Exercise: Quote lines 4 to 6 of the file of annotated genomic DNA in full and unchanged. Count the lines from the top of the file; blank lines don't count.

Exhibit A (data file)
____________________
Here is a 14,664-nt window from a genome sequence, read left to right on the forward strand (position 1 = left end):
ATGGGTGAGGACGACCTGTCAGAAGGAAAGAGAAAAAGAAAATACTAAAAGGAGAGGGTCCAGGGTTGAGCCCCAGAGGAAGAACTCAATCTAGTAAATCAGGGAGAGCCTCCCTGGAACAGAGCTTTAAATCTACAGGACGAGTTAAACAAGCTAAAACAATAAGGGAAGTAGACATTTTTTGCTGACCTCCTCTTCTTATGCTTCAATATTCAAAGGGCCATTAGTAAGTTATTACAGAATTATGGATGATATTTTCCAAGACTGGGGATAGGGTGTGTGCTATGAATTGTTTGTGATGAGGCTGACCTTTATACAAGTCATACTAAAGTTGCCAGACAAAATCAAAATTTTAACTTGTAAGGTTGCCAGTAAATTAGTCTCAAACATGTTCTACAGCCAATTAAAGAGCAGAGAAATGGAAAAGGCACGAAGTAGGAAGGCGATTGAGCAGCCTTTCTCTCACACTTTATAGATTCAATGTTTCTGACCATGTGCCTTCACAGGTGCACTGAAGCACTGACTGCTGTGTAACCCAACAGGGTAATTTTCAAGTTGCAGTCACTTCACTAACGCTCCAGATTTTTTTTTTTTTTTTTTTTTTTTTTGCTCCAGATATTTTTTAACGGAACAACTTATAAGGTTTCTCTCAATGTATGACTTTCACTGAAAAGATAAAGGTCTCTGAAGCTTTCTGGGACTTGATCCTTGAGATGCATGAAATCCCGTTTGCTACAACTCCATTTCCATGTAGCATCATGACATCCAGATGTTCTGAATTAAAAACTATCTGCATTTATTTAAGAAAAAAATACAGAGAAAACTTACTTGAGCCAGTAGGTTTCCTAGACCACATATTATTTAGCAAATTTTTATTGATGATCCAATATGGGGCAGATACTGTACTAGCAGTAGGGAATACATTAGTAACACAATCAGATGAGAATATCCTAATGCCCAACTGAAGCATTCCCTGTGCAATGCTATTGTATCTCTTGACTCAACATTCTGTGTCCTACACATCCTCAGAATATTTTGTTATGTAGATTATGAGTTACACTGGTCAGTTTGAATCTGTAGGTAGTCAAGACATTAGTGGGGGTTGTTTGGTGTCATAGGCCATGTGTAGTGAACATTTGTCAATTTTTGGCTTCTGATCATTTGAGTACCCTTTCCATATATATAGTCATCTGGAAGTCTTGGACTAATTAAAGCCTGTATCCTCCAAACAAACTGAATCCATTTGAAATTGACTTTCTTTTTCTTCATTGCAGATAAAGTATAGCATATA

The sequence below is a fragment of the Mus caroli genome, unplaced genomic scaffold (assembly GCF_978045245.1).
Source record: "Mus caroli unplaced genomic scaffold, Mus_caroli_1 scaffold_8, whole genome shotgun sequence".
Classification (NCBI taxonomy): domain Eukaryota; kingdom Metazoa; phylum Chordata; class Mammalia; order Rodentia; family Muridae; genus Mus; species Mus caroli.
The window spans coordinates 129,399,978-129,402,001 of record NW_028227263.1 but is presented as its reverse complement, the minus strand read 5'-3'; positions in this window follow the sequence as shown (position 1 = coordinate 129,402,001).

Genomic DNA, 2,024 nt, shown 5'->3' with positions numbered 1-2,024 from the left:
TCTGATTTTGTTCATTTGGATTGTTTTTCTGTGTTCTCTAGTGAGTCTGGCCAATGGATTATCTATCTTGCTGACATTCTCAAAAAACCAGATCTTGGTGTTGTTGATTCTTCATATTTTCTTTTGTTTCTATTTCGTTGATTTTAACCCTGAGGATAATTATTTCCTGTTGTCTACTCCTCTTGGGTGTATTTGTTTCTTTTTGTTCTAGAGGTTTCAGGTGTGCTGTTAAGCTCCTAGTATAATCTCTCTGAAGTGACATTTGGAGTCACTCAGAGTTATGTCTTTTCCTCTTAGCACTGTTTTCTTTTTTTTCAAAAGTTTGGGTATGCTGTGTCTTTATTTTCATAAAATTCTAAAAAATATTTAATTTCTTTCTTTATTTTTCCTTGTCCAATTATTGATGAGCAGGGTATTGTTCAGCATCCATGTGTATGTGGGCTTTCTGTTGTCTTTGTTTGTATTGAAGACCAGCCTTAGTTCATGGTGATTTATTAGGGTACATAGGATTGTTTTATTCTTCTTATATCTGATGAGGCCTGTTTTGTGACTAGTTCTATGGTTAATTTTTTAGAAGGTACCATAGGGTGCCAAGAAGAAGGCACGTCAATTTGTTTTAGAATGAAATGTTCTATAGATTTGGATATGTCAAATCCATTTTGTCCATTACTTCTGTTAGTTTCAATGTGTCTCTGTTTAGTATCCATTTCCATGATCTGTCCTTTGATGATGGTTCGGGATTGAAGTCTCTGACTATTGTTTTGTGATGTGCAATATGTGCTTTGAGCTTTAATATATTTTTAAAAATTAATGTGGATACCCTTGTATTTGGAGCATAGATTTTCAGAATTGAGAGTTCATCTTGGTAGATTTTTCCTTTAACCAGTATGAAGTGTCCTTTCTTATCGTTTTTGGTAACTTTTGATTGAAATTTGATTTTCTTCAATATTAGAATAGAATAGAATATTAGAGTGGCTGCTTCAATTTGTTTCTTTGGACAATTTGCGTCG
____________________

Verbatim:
Source record: "Mus caroli unplaced genomic scaffold, Mus_caroli_1 scaffold_8, whole genome shotgun sequence".
Classification (NCBI taxonomy): domain Eukaryota; kingdom Metazoa; phylum Chordata; class Mammalia; order Rodentia; family Muridae; genus Mus; species Mus caroli.
The window spans coordinates 129,399,978-129,402,001 of record NW_028227263.1 but is presented as its reverse complement, the minus strand read 5'-3'; positions in this window follow the sequence as shown (position 1 = coordinate 129,402,001).